They came from all over the world to Ellis Island. Sixteen million immigrants passed through her doors. They came to find a life filled with hope instead of fear. . .
“You press forward to the bow of the ship. After three weeks at sea. . . After years of hunger and dreaming… For the first time you see it . . .”1https://www.history.com/topics/immigration/ellis-island
There she stood, the Statue of Liberty – the symbol of America.
“Give me your tired, your poor, Your huddled masses yearning to breathe free, The wretched refuse of your teeming shore.
Send these, the homeless, tempest-tossed, to me, I lift my lamp beside the golden door!”2
Emma Lazarus, The New Colossus. She wrote that America was “Not like the brazen giant of Greek fame, with conquering limbs astride from land to land.”
They rolled up their sleeves and went to work. They gratefully took the humblest positions in work, the least desirable housing, and the lowest place in society – because it was better in America. At least here they could look up. Things would get better. And they did. They fought their way up by the only weapon they had – hard work. They learned the language, the history, and the ways of America. Then they could come to the proudest day of their lives, becoming an American citizen! They went on to fight in America’s wars and enter every realm of their beloved adopted country.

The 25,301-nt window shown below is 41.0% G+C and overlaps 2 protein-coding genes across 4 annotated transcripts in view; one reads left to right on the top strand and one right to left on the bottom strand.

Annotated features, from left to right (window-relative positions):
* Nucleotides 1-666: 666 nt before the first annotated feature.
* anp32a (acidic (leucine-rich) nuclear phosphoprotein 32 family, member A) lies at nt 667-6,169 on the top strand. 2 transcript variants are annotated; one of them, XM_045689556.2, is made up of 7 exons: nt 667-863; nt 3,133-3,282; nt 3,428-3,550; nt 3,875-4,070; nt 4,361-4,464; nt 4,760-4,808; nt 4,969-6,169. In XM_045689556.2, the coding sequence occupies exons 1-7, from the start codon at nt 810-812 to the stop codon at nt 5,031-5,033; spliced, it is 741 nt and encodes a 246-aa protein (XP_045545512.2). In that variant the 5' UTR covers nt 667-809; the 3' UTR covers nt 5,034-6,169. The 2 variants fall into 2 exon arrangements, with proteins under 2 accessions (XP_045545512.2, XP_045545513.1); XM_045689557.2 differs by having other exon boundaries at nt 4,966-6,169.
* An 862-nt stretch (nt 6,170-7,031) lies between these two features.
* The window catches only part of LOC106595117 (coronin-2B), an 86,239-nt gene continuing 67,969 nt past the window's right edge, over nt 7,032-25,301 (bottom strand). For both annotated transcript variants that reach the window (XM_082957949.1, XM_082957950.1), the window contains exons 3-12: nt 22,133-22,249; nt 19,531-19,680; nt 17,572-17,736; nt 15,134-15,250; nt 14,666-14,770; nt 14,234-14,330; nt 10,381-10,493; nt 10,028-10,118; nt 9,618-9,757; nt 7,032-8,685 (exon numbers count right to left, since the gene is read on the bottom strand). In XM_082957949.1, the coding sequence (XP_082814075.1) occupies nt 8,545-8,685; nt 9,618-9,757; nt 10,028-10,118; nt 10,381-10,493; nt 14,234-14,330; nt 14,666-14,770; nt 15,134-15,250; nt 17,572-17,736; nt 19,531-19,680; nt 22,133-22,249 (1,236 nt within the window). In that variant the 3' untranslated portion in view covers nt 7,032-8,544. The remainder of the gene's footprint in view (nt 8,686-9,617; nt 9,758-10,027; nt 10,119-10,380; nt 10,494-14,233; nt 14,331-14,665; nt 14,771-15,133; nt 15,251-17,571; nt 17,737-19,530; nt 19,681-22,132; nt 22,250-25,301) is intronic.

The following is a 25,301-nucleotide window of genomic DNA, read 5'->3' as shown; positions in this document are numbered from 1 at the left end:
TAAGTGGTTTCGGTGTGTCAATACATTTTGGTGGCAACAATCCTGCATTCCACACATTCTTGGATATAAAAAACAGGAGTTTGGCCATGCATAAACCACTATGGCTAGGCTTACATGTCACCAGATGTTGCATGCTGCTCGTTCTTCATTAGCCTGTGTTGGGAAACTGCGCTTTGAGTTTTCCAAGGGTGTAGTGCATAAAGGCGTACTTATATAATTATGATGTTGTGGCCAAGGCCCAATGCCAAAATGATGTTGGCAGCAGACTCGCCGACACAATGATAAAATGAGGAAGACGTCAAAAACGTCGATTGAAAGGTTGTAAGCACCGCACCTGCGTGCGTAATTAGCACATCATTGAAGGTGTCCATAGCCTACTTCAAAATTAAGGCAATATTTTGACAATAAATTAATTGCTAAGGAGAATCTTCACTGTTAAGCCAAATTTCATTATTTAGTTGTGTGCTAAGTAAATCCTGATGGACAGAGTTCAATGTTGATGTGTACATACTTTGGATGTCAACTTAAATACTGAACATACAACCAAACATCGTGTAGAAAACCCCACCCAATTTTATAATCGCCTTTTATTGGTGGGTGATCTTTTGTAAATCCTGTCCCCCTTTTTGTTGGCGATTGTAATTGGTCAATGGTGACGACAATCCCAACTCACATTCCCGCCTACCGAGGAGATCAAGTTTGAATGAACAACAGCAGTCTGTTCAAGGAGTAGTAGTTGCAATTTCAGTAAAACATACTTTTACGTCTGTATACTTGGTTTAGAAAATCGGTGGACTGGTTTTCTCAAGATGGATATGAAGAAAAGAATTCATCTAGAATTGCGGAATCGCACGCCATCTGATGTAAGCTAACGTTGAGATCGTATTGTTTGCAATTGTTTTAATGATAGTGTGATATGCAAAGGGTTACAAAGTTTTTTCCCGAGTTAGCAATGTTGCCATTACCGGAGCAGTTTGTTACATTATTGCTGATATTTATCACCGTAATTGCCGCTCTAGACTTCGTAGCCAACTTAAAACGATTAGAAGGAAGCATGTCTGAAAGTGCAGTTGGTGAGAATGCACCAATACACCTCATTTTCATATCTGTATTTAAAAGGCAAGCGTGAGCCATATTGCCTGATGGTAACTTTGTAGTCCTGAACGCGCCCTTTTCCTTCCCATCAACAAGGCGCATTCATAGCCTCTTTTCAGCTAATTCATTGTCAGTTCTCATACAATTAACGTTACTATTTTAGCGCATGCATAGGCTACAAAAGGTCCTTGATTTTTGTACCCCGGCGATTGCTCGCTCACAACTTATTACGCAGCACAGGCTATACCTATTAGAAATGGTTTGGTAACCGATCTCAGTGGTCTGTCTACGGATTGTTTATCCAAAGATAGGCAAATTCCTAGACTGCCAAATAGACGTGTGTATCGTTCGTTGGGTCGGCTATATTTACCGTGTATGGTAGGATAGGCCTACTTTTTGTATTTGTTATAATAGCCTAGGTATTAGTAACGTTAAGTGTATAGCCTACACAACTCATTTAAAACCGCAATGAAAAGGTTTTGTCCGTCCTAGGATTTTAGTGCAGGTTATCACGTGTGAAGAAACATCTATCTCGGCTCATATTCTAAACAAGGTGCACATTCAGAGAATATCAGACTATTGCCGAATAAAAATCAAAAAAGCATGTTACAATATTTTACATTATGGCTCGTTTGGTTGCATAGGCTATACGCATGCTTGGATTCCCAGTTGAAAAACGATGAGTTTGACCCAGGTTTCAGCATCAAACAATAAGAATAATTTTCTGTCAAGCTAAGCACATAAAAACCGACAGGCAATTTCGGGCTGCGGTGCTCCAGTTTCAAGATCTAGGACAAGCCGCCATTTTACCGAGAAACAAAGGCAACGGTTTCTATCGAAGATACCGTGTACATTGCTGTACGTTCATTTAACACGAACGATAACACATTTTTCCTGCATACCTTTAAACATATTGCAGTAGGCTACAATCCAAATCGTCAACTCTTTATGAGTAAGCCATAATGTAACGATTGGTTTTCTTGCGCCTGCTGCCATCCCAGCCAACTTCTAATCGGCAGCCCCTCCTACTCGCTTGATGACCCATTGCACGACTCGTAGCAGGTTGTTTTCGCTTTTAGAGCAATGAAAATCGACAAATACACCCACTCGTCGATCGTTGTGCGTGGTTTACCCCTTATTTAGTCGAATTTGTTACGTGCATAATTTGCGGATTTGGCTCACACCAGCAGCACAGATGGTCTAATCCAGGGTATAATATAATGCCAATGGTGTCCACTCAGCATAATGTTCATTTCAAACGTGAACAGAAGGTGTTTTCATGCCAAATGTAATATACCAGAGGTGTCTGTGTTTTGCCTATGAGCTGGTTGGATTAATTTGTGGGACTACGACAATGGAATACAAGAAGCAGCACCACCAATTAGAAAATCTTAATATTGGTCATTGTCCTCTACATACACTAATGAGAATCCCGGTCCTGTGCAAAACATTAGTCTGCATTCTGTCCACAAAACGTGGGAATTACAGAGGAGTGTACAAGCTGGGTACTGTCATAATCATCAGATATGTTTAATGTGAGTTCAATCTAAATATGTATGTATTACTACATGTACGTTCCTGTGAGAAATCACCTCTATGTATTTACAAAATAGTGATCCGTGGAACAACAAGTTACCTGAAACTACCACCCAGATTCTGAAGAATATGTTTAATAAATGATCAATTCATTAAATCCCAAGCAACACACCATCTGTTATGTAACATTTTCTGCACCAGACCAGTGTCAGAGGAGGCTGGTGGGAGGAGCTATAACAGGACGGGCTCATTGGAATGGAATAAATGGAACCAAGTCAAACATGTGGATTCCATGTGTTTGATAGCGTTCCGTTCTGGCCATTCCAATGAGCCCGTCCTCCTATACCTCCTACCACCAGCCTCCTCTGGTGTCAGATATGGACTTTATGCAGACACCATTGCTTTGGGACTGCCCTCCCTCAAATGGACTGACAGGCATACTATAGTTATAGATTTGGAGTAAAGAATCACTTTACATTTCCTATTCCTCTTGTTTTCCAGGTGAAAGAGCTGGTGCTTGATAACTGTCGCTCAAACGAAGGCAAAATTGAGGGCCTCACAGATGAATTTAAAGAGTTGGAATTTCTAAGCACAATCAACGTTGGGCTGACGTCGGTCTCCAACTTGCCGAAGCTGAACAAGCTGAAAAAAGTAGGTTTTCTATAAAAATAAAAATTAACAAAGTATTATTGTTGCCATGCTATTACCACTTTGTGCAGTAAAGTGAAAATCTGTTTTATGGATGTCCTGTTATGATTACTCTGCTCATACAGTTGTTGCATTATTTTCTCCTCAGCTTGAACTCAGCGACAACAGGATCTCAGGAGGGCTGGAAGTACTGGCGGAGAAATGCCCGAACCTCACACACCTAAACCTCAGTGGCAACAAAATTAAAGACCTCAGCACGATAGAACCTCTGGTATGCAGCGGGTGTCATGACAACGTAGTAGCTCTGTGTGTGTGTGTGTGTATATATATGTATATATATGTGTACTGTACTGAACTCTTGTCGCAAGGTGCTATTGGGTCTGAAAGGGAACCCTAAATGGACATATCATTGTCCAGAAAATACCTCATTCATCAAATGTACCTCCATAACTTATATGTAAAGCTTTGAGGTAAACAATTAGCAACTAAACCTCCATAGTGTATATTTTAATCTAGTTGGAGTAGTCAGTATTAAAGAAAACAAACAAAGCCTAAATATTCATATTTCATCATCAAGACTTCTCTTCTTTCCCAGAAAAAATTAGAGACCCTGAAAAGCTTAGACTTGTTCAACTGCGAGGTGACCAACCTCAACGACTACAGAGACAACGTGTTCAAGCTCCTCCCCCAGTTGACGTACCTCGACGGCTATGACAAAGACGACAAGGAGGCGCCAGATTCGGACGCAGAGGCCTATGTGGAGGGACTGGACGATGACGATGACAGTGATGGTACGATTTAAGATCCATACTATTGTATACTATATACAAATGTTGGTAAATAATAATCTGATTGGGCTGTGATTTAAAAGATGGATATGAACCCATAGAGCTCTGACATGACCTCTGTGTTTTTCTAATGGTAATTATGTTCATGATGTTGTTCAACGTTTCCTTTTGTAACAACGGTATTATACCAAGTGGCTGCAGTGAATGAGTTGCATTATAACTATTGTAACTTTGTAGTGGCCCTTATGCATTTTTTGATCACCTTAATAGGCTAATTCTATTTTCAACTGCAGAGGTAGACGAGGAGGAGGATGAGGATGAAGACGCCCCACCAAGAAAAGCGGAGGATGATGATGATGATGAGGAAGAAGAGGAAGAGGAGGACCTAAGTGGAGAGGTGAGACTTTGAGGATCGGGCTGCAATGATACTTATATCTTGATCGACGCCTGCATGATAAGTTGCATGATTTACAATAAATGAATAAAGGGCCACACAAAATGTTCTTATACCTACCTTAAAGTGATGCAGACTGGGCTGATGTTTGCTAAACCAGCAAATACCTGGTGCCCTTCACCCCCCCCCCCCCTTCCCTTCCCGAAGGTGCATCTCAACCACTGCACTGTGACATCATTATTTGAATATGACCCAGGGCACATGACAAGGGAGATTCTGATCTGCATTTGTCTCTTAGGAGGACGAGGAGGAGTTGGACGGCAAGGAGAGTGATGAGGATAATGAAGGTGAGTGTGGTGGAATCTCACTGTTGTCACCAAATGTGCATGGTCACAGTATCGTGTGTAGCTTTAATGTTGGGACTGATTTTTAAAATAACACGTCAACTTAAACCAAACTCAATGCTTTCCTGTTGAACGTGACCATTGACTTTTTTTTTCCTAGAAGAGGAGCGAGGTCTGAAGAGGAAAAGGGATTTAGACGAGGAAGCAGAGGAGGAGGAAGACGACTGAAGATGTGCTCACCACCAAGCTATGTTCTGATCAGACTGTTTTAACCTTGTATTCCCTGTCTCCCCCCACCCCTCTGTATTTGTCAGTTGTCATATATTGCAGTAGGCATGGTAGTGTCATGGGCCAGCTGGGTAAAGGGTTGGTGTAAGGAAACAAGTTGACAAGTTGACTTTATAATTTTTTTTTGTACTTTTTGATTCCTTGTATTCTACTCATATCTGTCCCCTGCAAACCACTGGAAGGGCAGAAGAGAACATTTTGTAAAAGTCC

Unwanted and oppressed in their native lands, they found dignity and acceptance in America. They didn’t come demanding their rights. They only wanted a chance and America gave them that. They loved the nation that gave them a new life. And they made the best citizens of all.
This was not “multiculturalism.” It was the only way in good conscience a man could cross the boundary from one culture to another – by embracing the new one you entered. If it weren’t superior, you wouldn’t have come. Since it was, you treated it that way. Then there was peace in the land.
In large cities where there is a large Asian population, you will find invariably a “Chinatown” or the equivalent. In some part of the city will be the Black section of town. Next will be the Irish Catholic section, and one can continue on, according to all the different cultures that make up that city. People naturally gravitate to their own culture. They feel more comfortable there. Forcing them out of it causes discomfort and alienation. The New York Times, in a major series on race relations recently, quoted one black woman about the desire of another black woman to integrate into the white society around her:
“It’s a wanna-be thing,” says Mrs. Ray, who attends a black church. Her sister-inlaw, she thinks, is too eager to make white friends and entertain them in her home.
“Some people don’t know who they are and have to go somewhere to validate themselves. She doesn’t feel comfortable being black.”3June 4, 2000, “Testing the Faithful” by Kevin Sack.
Those who are comfortable with the way God made them are being made to feel uncomfortable in today’s twisting society. Yet what
do people do when they have some refuge from the laws compelling them to integrate? They segregate!